The average American could be consuming over 74,000 microplastic particles per year, the health effects of which are not yet known.
The new analysis made the estimates from published data on amounts of microplastics found in food, air and water and the average Americans' caloric intake.
Since the mass production of plastics began in the 1940s, the versatile polymers have spread rapidly across the globe.
The researchers estimate that the average American consumes 74,000- 121,000 particles of microplastics per year, and that this is likely an underestimation.
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Since the mass production of plastics began in the 1940s, the versatile polymers have spread rapidly across the globe. Researchers estimate that the average American consumes more than 74,000 particles of microplastics per year, the health effects of which are not yet known
Microplastics are tiny pieces of plastic that can arise from the degradation of larger plastic products in the environment.
They can also come from the shedding of particles from food and water containers during packaging.
Humans can inadvertently take in these materials, some pieces of which are small enough to enter human tissues, when eating food or breathing air.
The researchers reviewed 26 previous studies that analysed the amounts of microplastic particles in fish, shellfish, added sugars, salts, alcohol, tap or bottled water, and air.
Other foods were not included in the analysis because of lack of data.
The team then assessed approximately how much of these foods men, women and children eat from the recommended dietary intakes of the 2015-2020 Dietary Guidelines for Americans.
They estimated microplastic consumption ranged from 74,000 to 121,000 particles per year, depending on age and sex.
People who drink only bottled water could consume an additional 90,000 microplastics annually compared with those who drink only tap water.
Because the researchers considered only 15 per cent of Americans' caloric intake, these values are likely underestimates, they said.
Additional research is needed to understand the health effects, if any, of the ingested particles but the team said that they could trigger immune reactions or release toxic substances.
Dr Stephanie Wright, Research Associate, King's College London (KCL), said:
'There has been an awareness of microplastic contamination of dietary products and air for several years. This study reiterates what is already known of microplastic exposure, synthesising the existing evidence.'
Microplastics are tiny pieces of plastic that can arise from the degradation of larger plastic products in the environment. They can also come from the shedding of particles from food and water containers during packaging (stock)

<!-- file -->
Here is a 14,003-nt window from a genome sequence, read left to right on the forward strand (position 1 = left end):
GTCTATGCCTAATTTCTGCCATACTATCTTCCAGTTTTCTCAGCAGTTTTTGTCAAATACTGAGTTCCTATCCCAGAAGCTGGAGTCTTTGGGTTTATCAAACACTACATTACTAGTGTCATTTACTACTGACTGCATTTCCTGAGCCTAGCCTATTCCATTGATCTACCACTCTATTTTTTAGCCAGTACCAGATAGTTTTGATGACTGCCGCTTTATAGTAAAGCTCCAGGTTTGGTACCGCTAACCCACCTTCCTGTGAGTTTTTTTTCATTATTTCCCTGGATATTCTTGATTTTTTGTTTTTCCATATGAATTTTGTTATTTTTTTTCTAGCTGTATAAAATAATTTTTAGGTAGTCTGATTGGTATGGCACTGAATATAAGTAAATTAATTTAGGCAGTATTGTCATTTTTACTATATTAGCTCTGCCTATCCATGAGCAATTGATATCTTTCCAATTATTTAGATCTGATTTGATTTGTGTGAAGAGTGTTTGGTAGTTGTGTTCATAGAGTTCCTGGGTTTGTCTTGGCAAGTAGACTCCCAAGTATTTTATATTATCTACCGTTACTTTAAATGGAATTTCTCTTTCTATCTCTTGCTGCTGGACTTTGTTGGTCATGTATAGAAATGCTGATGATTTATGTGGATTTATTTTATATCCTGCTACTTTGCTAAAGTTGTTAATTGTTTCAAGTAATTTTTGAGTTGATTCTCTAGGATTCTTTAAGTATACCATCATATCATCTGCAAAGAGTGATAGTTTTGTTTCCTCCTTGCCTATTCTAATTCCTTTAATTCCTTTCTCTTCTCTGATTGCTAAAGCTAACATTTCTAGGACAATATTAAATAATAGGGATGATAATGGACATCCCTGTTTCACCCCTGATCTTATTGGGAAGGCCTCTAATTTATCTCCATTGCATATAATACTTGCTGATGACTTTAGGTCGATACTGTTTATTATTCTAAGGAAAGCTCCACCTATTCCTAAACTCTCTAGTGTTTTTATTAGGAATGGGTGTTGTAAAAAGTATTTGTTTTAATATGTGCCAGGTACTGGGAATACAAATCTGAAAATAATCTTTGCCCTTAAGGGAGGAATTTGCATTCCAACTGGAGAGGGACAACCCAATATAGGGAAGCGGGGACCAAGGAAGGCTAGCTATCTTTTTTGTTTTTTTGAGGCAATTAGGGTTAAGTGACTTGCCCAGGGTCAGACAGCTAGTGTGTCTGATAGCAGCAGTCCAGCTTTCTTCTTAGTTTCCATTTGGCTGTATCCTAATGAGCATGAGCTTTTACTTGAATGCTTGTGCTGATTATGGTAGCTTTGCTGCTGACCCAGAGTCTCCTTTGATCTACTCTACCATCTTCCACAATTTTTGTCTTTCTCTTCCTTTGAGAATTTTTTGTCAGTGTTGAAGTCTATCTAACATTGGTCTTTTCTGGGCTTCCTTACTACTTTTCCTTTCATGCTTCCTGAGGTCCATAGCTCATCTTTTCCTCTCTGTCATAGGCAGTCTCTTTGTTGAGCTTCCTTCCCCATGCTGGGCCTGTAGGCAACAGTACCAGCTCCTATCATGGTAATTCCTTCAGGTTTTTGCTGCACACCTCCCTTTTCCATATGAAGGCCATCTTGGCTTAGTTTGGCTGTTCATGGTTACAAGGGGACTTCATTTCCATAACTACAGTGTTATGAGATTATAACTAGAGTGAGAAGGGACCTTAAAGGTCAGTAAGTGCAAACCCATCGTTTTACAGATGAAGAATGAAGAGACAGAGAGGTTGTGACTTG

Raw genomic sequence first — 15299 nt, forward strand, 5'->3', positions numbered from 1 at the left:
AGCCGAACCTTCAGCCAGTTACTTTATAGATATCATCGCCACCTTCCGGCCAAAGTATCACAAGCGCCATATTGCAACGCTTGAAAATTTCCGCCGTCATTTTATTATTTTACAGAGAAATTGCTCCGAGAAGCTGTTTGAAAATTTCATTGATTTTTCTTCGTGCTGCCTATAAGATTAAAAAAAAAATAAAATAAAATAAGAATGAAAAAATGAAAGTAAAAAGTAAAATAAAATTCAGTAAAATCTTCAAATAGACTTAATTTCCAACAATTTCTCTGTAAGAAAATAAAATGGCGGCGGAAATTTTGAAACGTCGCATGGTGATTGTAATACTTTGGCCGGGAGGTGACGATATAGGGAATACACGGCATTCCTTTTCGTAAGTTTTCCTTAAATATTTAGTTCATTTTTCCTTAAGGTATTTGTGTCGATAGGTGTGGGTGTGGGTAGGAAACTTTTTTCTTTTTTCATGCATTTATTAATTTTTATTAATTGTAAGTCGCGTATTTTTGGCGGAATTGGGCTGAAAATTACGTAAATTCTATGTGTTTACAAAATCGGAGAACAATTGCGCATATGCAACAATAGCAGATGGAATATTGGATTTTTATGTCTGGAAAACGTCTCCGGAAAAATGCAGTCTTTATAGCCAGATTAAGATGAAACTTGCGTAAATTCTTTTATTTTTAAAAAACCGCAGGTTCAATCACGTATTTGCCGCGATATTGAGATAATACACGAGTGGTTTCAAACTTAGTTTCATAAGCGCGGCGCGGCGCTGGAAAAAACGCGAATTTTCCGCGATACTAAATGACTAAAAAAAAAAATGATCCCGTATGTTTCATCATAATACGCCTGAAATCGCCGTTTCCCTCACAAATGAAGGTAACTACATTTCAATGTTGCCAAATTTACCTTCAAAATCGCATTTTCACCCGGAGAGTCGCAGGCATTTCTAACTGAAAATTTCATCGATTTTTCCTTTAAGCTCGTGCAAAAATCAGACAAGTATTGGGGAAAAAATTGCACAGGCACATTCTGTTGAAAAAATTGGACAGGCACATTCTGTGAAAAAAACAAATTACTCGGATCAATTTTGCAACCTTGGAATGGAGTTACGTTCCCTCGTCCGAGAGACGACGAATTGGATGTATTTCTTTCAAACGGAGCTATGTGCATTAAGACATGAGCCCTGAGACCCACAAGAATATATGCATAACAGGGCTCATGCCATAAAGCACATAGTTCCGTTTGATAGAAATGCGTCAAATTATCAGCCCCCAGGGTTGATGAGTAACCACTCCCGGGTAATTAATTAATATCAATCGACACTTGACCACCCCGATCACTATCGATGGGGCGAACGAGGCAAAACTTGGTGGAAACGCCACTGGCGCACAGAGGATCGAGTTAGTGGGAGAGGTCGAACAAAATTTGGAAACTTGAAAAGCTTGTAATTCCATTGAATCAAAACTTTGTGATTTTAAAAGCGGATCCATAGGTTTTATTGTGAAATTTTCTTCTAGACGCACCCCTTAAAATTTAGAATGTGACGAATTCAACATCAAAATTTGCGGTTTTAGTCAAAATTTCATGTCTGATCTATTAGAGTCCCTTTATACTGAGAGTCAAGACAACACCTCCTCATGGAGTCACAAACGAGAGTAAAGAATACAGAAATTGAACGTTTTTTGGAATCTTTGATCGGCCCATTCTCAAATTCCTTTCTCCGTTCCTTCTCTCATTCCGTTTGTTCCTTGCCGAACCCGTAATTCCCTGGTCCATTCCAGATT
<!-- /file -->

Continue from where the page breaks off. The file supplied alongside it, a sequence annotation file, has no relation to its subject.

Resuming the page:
But not everyone agrees that the figure the researchers estimated is that high.
Professor Alastair Grant, Professor of Ecology, University of East Anglia (UEA), said: 'The authors calculate consumption of microplastics from measured concentrations in food and air. They calculate that an adult male consumes 142 plastic particles per day by mouth and inhales another 170.
'The rather large numbers that are given most prominence are annual estimates. No evidence is presented that these rates of consumption are a significant danger to human health.
Professor Grant also said that the figure for inhalation is calculated by multiplying particle concentrations in air by daily respiration rates but does not take into account the systems that our bodies have to remove particles from the air that we breathe.
'One of the two sources for particle concentrations in air says that the observed fibers are too large to be inhaled so, the numbers of particles that actually reach our lungs will be much smaller than the numbers quoted.'
The research was published in the journal Environmental Science and Technology.
WHAT CAN MICROPLASTICS DO TO THE HUMAN BODY IF THEY END UP IN OUR FOOD SUPPLY?
According to an article published in the International Journal of Environmental Research and Public Health, our understanding of the potential human health effects from exposure to microplastics 'constitutes major knowledge gaps.'
Humans can be exposed to plastic particles via consumption of seafood and terrestrial food products, drinking water and via the air.
However, the level of human exposure, chronic toxic effect concentrations and underlying mechanisms by which microplastics elicit effects are still not well understood enough in order to make a full assessment of the risks to humans.
According to Rachel Adams, a senior lecturer in Biomedical Science at Cardiff Metropolitan University, ingesting microplastics could cause a number of potentially harmful effects, such as:
- Inflammation: when inflammation occurs, the body's white blood cells and the substances they produce protect us from infection. This normally protective immune system can cause damage to tissues.
- An immune response to anything recognised as 'foreign' to the body: immune responses such as these can cause damage to the body.
- Becoming carriers for other toxins that enter the body: microplastics generally repel water and will bind to toxins that don't dissolve, so microplastics can bind to compounds containing toxic metals such as mercury, and organic pollutants such as some pesticides and chemicals called dioxins, which are known to causes cancer, as well as reproductive and developmental problems. If these microplastics enter the body, toxins can accumulate in fatty tissues.
PUBLISHED: 13:01 BST, 5 June 2019 | UPDATED: 01:06 BST, 6 June 2019